12 thoughts on “Some Meta About the Writing Process, Another Unboxing Video

  • November 3, 2010 at 1:06 am
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    I always considered the difficulty of writing to come from how much the bar is raised for each piece written. One naturally gets better the more one writes, but self expectations rise at roughly the same rate, if not faster. Really, it shouldn’t bother you too much as long as you hold yourself to your standards, and I can vouch as reader that you keep very high ones :).

    And congratulations for reaching 250K.

    Reply
  • November 3, 2010 at 9:21 am
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    “nearly incomprehensible, repetitive phrases … boring passages”

    Yup… I have definitely smacked right into these problems over and over again. It is easy to put down my thoughts and feelings, but it’s the editing that really takes up a lot of time.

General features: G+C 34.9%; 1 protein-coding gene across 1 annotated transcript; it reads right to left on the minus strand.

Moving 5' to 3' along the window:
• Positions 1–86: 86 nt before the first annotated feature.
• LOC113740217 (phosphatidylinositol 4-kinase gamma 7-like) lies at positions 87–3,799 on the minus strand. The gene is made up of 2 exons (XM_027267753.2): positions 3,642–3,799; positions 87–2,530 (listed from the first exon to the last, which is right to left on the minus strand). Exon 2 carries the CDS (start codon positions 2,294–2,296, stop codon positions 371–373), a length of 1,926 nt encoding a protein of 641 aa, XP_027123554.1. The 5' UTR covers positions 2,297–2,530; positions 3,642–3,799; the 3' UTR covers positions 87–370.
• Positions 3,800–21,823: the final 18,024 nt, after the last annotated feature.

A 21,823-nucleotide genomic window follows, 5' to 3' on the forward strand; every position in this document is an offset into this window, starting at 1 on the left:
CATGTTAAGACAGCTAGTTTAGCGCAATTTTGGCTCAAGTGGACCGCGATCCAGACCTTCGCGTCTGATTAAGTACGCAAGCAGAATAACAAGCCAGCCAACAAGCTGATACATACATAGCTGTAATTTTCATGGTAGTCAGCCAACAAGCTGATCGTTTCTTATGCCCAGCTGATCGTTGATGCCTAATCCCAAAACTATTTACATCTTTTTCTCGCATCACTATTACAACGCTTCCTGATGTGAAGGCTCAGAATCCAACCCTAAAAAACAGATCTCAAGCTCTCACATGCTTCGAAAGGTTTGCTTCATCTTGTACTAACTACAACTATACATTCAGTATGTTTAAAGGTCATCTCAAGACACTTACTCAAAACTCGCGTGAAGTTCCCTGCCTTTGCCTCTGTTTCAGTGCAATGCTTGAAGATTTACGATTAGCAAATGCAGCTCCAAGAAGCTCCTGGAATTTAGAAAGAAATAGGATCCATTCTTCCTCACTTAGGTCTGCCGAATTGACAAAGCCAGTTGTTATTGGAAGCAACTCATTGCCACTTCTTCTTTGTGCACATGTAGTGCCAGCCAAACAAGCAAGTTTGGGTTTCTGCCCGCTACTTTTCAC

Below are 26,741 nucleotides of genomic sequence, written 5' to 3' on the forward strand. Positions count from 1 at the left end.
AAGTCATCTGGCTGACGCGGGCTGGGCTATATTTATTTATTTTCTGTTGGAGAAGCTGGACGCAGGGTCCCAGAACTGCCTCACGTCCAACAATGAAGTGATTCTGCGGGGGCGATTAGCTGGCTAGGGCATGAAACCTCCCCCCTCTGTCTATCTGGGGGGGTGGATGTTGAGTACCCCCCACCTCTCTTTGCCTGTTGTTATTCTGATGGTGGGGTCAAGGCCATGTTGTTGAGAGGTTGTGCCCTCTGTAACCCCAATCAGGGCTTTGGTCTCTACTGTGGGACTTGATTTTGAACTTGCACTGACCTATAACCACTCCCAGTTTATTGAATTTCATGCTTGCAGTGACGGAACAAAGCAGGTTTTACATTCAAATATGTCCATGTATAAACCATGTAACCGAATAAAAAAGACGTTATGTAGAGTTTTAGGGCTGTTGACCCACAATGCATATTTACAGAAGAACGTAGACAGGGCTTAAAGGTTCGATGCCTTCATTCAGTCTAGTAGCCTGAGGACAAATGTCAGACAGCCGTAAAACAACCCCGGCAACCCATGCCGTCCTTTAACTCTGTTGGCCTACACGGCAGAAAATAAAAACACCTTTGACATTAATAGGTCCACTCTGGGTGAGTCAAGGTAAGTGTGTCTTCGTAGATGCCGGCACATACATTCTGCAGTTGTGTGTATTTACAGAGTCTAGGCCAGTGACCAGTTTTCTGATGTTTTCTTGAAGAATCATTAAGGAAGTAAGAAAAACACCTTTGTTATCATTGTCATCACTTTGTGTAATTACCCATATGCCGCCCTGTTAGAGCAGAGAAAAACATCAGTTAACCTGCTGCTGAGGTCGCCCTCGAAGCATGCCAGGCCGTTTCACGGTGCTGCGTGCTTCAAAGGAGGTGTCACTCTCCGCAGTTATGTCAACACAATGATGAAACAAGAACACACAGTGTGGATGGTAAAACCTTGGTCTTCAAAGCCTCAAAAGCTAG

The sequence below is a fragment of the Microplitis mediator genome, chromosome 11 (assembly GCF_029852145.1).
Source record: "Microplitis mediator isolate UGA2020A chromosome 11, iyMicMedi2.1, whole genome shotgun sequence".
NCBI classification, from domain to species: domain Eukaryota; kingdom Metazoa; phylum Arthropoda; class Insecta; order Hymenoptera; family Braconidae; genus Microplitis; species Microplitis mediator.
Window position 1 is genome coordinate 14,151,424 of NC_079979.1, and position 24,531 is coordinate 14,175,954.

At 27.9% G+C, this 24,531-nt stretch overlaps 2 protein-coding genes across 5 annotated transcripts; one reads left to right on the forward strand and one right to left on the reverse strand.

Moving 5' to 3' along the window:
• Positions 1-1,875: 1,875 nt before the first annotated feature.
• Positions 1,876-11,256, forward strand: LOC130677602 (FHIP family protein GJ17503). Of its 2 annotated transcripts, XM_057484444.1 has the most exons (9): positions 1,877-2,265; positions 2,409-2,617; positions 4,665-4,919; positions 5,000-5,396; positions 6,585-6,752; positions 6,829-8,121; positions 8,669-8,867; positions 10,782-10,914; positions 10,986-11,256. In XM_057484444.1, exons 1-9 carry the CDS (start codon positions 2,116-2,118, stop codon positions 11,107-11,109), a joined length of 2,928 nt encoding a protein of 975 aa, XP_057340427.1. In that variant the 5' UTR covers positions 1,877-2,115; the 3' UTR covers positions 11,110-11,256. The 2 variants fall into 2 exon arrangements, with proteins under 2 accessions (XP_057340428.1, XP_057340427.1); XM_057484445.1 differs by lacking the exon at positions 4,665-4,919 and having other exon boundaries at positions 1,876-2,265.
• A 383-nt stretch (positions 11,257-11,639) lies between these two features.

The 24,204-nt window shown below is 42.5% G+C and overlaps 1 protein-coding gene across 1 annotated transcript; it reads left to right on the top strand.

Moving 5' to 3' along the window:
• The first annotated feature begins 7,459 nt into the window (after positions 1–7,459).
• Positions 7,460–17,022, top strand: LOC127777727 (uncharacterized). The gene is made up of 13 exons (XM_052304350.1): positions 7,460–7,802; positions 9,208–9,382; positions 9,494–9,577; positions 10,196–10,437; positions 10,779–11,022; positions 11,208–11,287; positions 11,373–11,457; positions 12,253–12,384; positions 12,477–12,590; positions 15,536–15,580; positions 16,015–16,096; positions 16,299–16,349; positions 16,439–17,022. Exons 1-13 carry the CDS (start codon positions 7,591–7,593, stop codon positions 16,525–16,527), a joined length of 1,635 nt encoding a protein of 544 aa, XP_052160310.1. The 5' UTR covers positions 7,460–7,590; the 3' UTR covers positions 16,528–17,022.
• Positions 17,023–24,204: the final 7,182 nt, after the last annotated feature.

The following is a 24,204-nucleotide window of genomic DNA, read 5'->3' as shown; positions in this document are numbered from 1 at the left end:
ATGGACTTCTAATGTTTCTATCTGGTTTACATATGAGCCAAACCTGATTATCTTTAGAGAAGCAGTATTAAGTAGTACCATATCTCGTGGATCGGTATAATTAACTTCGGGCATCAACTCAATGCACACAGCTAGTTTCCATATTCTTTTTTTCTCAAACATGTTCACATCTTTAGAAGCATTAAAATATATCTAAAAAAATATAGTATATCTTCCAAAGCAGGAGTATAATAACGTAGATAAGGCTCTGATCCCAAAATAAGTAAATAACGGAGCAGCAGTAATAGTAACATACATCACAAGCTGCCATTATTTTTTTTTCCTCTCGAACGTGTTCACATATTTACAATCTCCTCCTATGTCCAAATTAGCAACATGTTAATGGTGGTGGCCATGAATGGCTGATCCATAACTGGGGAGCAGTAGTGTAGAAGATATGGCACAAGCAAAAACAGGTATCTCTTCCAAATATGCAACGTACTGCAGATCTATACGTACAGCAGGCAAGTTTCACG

And like what Elineas said, you are doing a wonderful job! so keep up the good work!

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  • November 3, 2010 at 1:19 pm
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    I feel the same way. I still struggle with each post. I find it incredible that people can turn out 600 words in 30-60 minutes for a post, while I have problems getting out 250 in 2 hours.

    Writing as reflection of clear thinking. There’s definitely a lot of truth in that. Your reviews are really insightful and spot on; it’s a testament to both your writing and analysis. ^ ^